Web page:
Consider the following general rules and guidelines for file targets:
The file targets must reside on Microsoft Azure Blob Storage or Microsoft Azure Data Lake Store.
The row delimiter must be /n.
The file cannot be fixed width.
Multiple column delimiters are not supported.
Empty values only are treated as null values.
Consider the following rules and guidelines for null processing:
Null value conversions
When the Databricks Spark engine writes to a target, it converts null values to empty strings (" "). For example, 12, AB,"",23p09udj.
Consider the null processing behavior based on the following Databricks targets:
File target. The Databricks Spark engine writes all null values as empty strings.
Azure SQL Data Warehouse. The Databricks Spark engine can write the empty strings to string columns, but when it tries to write an empty string to a non-string column, the mapping fails with a type mismatch.
To allow the Databricks Spark engine to convert the empty strings back to null values and write to the target, configure the following advanced property in the Databricks Spark connection: infaspark.flatfile.writer.nullValue=true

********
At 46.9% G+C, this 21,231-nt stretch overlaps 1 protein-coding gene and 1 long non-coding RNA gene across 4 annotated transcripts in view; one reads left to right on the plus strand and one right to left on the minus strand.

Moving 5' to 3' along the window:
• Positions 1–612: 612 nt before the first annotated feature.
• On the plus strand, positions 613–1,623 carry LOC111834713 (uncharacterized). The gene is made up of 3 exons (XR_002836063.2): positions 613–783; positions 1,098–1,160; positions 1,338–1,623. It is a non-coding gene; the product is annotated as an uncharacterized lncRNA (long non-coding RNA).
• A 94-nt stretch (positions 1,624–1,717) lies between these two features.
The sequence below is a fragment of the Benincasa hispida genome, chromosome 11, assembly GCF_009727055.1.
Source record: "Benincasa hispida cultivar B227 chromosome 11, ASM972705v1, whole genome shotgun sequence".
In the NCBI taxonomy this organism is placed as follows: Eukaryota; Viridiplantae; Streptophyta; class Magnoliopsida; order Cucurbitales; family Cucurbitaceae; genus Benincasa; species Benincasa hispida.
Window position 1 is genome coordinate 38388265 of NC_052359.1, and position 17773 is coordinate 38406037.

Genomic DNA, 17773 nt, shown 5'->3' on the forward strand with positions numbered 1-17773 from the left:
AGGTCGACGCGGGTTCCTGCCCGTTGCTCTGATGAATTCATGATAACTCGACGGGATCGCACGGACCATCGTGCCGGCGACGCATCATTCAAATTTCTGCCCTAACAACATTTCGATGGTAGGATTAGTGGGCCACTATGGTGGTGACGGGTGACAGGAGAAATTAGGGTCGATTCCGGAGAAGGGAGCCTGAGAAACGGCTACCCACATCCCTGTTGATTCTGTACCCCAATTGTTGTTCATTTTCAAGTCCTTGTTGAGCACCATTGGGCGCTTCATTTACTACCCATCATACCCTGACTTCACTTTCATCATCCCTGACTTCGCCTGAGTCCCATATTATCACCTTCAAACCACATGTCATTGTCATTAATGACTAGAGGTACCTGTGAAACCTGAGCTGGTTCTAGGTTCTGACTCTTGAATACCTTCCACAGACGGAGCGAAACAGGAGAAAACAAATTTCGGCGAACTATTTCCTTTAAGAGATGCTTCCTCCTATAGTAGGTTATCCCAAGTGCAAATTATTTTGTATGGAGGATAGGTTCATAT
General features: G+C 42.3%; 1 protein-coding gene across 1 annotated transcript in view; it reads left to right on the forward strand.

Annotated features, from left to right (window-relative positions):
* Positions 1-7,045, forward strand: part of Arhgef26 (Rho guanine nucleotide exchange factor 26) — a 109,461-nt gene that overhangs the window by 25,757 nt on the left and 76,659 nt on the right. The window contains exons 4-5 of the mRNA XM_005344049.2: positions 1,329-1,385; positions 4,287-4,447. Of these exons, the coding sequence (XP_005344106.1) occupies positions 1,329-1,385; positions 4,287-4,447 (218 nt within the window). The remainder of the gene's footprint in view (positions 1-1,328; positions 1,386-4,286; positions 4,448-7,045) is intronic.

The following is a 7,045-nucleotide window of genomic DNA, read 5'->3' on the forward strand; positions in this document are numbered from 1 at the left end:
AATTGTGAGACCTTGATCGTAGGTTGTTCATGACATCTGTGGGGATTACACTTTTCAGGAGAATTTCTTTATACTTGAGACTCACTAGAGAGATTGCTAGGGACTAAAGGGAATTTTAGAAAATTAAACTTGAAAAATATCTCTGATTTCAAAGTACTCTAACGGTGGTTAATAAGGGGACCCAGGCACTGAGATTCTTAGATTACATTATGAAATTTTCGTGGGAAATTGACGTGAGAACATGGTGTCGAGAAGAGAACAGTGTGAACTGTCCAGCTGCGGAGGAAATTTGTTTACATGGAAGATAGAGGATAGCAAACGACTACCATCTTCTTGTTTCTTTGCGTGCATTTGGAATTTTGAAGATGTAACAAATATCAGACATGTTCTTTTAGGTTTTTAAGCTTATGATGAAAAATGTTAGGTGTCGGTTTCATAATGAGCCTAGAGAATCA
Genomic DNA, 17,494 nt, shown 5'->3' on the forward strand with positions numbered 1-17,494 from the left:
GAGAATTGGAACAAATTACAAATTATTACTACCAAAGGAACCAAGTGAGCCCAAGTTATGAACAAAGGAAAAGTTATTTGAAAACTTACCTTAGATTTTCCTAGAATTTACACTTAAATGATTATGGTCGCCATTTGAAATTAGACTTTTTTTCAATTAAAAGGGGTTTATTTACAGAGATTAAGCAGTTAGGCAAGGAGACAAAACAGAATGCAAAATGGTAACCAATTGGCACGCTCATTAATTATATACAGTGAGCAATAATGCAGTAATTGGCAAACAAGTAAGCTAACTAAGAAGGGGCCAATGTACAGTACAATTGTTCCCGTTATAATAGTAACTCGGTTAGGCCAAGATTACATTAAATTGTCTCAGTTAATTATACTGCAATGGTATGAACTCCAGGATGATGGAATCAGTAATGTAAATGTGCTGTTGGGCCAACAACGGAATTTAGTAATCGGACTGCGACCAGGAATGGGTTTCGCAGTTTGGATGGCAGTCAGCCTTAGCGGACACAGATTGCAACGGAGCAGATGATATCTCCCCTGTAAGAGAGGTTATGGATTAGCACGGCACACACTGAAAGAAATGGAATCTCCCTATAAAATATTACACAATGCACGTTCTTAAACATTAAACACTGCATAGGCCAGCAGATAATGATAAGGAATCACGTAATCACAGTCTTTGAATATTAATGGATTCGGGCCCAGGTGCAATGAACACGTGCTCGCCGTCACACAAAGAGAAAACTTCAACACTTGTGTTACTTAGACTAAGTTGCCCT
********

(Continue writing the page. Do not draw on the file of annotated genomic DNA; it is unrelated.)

Unexpected values converted to nulls
The Databricks Spark engine generates null values for all fields in the same record if any field contains an unexpected value based on the following scenarios:
Any type mismatch occurs, such as passing string data to a numeric column.
Data is out of bounds, such as with bigint or int data types.
Consider using a Filter transformation to filter out null rows.
Date/time values converted to nulls
When the Databricks Spark engine writes date/time values, it uses the format configured in the Mapping properties for the run-time preferences of the Developer tool. If the date format that passes to the target does not match the format configured in the Developer tool, the Databricks Spark engine writes null values. The default value in the Developer tool is MM/DD/YYYY HH24:MI:SS.
Double and Decimal Conversions
When the Databricks Spark engine reads from an Azure source, it converts double and decimal data types to scientific notation. When it converts that data back to a double or decimal to write to the target, it drops precision greater than 15 and maintains precision of 15 digits.